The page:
What’s an operation?

First, we define an operation. From Pinter:

 

Definition (operation): An operation on a given set A, often denoted \ast is a rule which assigns a pair of elements (a,b) in A to exactly one element denoted a\ast b in A

 

Pinter stresses several things about this definition that should not just be read and glossed over. First, a\ast b has to be defined for every single pair of elements in the set A. Some obvious examples include multiplication on integers, or addition on real numbers.

Some rules that try to sneak by, but are not operations including division on the real numbers. Why does this fail? Remember that 0 is a real number. I can divide 0 by anything I like, but can I divide anything by 0? No. A real number divided by 0 is not defined.2.

Secondly, the rule sends a pair of elements to exactly one element. Mathematically, this means a rule must be well defined to be an operation. It can’t take the same pair of elements and get two possible answers.

Lastly, a rule must be closed to be an operation. Whatever (a,b) gets mapped to must also be in the set A. Here again, addition of real numbers is closed. Adding two real numbers yields a real number. Division also becomes our counterexample here, but let’s look at division on the space of just integers. Dividing 2 by 3 is certainly defined, but the result is not an integer; it’s a rational number.3.

 

On to Concatenation

Operations are not just defined on numbers, and they don’t necessarily have to just be your standard arithmetic examples (addition, subtraction, multiplication). We can define operations on any space we want, provided we satisfy the definition. Here we will talk about concatenation as an operation on the space of sequences of symbols. If you’re a programmer, you probably assume we’re looking at binary sequences, but we concatenate English words too. (We just call these compound words, like “lifetime” or “backbone”.)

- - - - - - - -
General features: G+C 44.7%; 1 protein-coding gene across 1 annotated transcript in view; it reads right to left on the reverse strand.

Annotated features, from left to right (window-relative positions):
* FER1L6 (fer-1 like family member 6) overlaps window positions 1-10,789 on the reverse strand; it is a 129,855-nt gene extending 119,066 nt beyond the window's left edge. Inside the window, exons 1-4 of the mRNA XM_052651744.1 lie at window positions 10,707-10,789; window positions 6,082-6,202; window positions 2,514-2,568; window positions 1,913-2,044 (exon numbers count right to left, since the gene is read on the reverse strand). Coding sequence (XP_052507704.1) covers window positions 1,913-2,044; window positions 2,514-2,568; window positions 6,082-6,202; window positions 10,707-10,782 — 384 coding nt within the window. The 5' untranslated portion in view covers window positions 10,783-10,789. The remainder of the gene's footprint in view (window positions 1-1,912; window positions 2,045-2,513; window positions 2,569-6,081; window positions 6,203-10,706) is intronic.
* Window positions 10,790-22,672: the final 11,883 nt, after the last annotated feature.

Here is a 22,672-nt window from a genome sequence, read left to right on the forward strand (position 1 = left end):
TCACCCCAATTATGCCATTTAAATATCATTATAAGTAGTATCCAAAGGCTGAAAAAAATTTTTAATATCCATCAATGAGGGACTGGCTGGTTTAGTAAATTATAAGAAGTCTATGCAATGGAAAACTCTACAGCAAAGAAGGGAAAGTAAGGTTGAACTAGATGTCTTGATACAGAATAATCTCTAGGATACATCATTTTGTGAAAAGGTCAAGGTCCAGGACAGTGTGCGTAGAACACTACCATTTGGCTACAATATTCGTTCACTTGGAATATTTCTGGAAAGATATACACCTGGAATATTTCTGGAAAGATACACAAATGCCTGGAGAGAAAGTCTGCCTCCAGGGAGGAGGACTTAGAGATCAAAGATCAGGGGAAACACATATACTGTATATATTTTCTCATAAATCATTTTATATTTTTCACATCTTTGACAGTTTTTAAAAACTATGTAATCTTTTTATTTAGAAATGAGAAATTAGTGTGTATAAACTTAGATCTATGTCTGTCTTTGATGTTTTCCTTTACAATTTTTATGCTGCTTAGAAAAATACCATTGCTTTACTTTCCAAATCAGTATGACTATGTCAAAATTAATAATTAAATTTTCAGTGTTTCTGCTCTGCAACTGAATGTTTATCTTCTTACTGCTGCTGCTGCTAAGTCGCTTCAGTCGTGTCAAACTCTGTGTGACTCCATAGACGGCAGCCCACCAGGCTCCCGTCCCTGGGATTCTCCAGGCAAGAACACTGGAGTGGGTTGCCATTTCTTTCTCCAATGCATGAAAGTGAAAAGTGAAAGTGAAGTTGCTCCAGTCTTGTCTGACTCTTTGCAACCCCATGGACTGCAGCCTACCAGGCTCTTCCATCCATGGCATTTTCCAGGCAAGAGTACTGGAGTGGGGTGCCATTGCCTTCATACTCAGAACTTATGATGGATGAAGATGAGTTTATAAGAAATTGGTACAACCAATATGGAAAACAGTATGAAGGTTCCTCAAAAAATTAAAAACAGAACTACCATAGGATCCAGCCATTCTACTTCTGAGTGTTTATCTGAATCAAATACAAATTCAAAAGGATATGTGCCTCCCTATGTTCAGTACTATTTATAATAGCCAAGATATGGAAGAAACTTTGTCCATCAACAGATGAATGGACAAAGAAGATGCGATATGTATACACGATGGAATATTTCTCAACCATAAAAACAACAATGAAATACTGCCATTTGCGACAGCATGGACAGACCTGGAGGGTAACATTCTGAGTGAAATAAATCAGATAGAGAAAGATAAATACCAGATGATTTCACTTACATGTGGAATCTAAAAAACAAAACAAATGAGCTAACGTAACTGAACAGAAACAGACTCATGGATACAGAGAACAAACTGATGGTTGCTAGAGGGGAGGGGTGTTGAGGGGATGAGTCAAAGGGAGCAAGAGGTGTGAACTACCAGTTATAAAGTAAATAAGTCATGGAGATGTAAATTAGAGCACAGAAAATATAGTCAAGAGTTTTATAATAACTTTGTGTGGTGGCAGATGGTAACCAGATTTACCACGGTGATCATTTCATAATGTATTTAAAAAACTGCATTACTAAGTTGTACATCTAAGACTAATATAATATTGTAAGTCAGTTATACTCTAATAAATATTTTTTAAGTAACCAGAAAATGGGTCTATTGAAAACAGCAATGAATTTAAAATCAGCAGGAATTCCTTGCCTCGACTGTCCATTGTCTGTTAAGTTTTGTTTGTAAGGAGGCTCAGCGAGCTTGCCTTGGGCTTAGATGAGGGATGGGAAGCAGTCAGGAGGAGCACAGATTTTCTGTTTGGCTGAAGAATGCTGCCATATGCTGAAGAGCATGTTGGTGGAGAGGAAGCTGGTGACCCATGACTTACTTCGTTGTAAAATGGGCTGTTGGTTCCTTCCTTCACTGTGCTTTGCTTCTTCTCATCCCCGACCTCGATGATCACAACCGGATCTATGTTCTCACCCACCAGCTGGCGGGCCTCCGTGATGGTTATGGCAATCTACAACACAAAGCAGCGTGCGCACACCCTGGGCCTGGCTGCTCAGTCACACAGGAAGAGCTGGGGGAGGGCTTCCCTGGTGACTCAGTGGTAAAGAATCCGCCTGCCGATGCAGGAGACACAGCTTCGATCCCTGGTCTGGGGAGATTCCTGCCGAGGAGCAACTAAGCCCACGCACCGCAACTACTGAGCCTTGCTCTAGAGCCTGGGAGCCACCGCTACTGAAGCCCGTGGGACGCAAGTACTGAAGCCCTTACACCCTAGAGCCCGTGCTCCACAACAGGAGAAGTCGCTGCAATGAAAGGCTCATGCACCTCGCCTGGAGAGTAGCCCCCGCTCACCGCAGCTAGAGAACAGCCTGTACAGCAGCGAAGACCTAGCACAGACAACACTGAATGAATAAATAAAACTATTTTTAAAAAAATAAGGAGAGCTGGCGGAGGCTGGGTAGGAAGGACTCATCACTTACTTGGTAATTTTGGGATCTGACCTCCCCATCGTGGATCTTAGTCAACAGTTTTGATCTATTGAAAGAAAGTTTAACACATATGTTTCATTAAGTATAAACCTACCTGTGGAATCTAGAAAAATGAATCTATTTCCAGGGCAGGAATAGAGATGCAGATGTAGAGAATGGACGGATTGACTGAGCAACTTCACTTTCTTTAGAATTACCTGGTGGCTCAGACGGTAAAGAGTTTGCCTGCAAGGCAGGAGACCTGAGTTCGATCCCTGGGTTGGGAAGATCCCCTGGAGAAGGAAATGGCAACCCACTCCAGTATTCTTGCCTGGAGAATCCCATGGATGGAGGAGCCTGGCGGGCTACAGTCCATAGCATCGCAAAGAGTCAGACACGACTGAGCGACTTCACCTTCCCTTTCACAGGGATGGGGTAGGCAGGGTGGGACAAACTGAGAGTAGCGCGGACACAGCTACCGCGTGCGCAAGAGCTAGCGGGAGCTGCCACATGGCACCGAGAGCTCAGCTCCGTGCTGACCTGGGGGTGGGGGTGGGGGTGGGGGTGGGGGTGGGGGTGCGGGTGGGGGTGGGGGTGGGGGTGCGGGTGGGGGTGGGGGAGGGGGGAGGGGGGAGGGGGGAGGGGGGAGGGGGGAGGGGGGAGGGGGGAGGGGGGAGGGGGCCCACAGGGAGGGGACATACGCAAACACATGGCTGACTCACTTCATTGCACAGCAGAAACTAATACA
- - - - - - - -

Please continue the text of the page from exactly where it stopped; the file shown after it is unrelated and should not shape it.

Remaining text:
Let’s call A the alphabet. If we are living in binary, then A = \{0,1\}. If we are speaking of English letters, the alphabet is A = \{a,b,c,\ldots,z\}. Now we can call A^{\ast} the set of all sequences of symbols in the alphabet A.4.

Now we will define an operation on A^{*}: concatenation. Many of you already know what this is, so we’ll formally define it here:

If a and b are two sequences in A^{*}, where \mathbf{a} = a_{1}a_{2}\ldots a_{n}, and \mathbf{b} = b_{1}b_{2},\ldots b_{m} (and each a_{i}, b_{i} are drawn from the alphabet), then the concatenation of  and is given by

\mathbf{ab} = a_{1}a_{2}\ldots a_{n}b_{1}b_{2}\ldots b_{m}

That is, just stick b to the end of a. Quick example, if we live in binary, then for \mathbf{a} = 1010 and \mathbf{b} = 001, then

\mathbf{ab} = 1010001

Let’s also note that there is an empty sequence or NULL sequence \lambda that consists of nothing at all. It’s pretty easy to check that concatenation meets the definition of an operation. Pinter asks us to do three simple things here:

1. Prove that the operation defined above is associative.

Associativity is the property of an operation that allows us to group however we like. Addition is associative:

(1+2) + 3 = 1+ (2+3)

In general, to show associativity of an operation, we need to show that for \mathbf{a,b,c} \in A^{*},

(\mathbf{ab})\mathbf{c} = \mathbf{a}(\mathbf{bc})

First, we will define three generic sequences in our A^{*}. Let

\begin{aligned}\mathbf{a} &= a_{1}a_{2}\ldots a_{m}\\\mathbf{b} &=b_{1}b_{2}\ldots b_{n}\\\mathbf{c} &= c_{1}c_{2}\ldots c_{p}\end{aligned}

Notice here that I did not specify an alphabet, and that the length of \mathbf{a,b} and \mathbf{c} are different. We need to keep this as general as possible to prove the statement. Every restriction we place (same length, specific alphabet, etc) weakens the argument.

Now we will show associativity formally:

\begin{aligned}(\mathbf{ab})\mathbf{c}&=(a_{1}a_{2}\ldots a_{m}b_{1}b_{2}\ldots b_{n})c_{1}c_{2}\ldots c_{p}\\&= a_{1}a_{2}\ldots a_{m}b_{1}b_{2}\ldots b_{n}c_{1}c_{2}\ldots c_{p}\end{aligned}

Here we can see that we can put parentheses any way we want to, and it doesn’t affect the end word. That is,